8. by   KarafromPhilly
    Quick question-- I thought that Prilosec and Protonix were two different drugs. Generic name for Prilosec is omeprazole, for Protonix--??
  9. by   Jen911
    May I suggest a website to identify your tablets? I also take Celexa 20 mg tabs, identified them on this website, oblong tabs, say 20mg on one side, FP on the other... They're Celexa....

    http://www.drugs.com/index.cfm?pageID=1151

    Good luck! (Once again, I'm a day late, and a dollar short on reading the boards..LOL)
  10. by   adrienurse
    Get to know your pharmacist(s). Stick with only one pharmacy that you trust and that has your history, prescriptions on file. Ask lots of questions. Pretend you're not a nurse so they don't think they're off the hook in giving you instructions. Good luck!
  11. by   susanmary
    For many years, I frequented a small local pharmacy who was owned by the pharmacist. Several years ago, I got a prescription for a new med and told him I had a question about the medication. He replied "just read the insert." I never went back. Tried to support the local pharmacy ... but now go to good old CVS where I'm always asked if I have any questions about the medication.
  12. by   OBNURSEHEATHER
    Originally posted by cheerfuldoer
    Now.....in regards to the docs giving placebos??? Yes sirs and Yes maams......boo-koo years ago, Docs and pharmacist were giving patients placebo tabs without their permission. Sugar pills do no harm, and they were perfectly within their medical rights to do so due to the rationale behind them. IF the placebo pills had any adverse effects on the patients......THEN...they would be legally liable had they NOT gotten the patients permission. These pills are often times used in studies with anti-depressants, or new pills on the market depending on what pill it is they need to know the efficacy of with the patients condition.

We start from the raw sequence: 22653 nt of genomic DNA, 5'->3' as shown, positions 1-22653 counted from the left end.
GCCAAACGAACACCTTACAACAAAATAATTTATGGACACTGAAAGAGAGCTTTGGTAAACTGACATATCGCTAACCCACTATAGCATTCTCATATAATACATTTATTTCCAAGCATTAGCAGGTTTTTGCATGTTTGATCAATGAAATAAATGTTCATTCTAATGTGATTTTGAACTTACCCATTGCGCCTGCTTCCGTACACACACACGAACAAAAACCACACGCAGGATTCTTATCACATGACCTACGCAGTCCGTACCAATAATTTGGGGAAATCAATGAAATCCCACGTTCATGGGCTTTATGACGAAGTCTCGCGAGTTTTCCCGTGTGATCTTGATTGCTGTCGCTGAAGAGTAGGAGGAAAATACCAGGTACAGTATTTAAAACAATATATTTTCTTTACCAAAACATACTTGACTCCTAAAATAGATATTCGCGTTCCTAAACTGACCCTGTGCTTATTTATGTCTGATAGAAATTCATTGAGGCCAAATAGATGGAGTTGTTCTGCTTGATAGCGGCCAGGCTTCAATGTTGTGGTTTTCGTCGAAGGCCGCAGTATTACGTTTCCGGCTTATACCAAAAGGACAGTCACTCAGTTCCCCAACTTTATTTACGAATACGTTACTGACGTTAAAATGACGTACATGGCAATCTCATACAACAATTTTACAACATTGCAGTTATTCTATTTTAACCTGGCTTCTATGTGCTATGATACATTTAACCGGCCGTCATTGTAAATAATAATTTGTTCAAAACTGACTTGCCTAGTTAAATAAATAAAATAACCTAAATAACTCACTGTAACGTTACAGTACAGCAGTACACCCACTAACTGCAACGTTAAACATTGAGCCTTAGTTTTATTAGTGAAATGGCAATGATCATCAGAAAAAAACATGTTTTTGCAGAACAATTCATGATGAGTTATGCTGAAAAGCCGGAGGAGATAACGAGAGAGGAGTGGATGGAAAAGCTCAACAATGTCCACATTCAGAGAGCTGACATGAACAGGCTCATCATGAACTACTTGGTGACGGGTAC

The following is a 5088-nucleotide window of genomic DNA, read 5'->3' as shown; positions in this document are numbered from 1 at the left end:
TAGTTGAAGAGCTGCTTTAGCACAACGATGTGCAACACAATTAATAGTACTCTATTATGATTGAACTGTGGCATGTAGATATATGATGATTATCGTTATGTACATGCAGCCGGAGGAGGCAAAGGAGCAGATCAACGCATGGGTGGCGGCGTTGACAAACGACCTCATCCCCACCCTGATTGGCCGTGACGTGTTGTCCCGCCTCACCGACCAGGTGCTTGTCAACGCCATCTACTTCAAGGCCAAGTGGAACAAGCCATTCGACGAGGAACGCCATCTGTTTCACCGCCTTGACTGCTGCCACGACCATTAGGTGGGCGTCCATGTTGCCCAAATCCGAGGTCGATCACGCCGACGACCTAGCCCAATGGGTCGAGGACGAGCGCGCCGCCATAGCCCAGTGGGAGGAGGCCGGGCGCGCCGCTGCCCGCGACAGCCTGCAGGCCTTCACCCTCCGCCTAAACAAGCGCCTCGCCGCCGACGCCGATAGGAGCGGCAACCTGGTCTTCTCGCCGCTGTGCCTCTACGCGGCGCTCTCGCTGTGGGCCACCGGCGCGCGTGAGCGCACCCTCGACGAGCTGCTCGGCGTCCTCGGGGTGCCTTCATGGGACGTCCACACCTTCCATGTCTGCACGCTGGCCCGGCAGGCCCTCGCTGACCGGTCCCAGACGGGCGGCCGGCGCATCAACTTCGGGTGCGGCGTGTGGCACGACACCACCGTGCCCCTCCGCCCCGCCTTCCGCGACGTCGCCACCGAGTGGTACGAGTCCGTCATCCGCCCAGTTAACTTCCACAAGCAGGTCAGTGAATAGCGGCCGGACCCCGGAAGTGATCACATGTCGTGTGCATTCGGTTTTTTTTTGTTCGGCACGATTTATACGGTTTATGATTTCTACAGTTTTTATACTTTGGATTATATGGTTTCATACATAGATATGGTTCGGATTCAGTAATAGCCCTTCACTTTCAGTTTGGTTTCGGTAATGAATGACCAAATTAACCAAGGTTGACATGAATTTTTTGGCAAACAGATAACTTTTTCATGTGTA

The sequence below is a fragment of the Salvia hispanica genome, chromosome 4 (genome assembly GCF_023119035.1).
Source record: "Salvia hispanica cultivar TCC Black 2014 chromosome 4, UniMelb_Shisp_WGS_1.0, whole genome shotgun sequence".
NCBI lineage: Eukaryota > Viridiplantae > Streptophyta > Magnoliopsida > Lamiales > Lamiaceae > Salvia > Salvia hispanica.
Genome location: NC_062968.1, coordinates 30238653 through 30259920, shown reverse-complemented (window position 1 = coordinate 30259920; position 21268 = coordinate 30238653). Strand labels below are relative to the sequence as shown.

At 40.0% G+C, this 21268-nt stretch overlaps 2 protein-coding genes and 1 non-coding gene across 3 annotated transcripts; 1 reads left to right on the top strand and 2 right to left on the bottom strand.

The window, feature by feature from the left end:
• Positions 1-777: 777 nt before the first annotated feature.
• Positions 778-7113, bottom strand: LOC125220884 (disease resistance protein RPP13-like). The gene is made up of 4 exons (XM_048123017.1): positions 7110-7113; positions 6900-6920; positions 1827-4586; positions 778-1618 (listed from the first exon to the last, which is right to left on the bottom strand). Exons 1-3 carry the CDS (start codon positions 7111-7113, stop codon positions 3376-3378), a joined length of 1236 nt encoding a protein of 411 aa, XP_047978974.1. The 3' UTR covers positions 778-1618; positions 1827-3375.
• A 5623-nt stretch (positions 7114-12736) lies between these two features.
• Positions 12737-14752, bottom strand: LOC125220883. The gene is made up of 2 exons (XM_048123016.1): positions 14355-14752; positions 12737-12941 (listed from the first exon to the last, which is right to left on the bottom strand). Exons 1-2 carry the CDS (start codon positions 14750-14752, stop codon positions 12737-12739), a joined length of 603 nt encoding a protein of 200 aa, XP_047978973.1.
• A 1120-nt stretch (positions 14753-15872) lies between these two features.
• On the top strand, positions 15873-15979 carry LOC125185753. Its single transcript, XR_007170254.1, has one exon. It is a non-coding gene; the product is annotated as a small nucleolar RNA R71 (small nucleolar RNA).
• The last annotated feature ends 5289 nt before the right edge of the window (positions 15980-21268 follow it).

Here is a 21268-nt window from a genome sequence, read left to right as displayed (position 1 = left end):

I'm sure boo-koo years ago things like this did take place. These activities were then deemed unethical and illegal and aren't done today. You must consent to being in any type of study like this. Even if, by the action of a highly unethical MD and pharmacist, you were given sugar pills.... are you allergic to sugar?

    I think it's more probable that the problem lies with the pharmacist, either a substitution or complete error took place.

    This thread's placebo theme is just beginning to have an X-Files quality to it. Maybe they gave you small pox.

    Heather
    Last edit by OBNURSEHEATHER on Jul 10, '02
  13. by   CATHYW
    I've never had a problem with generic meds, either for myself or my family, or any of my patients.

    I have heard people say that they feel "safer" taking brand name meds.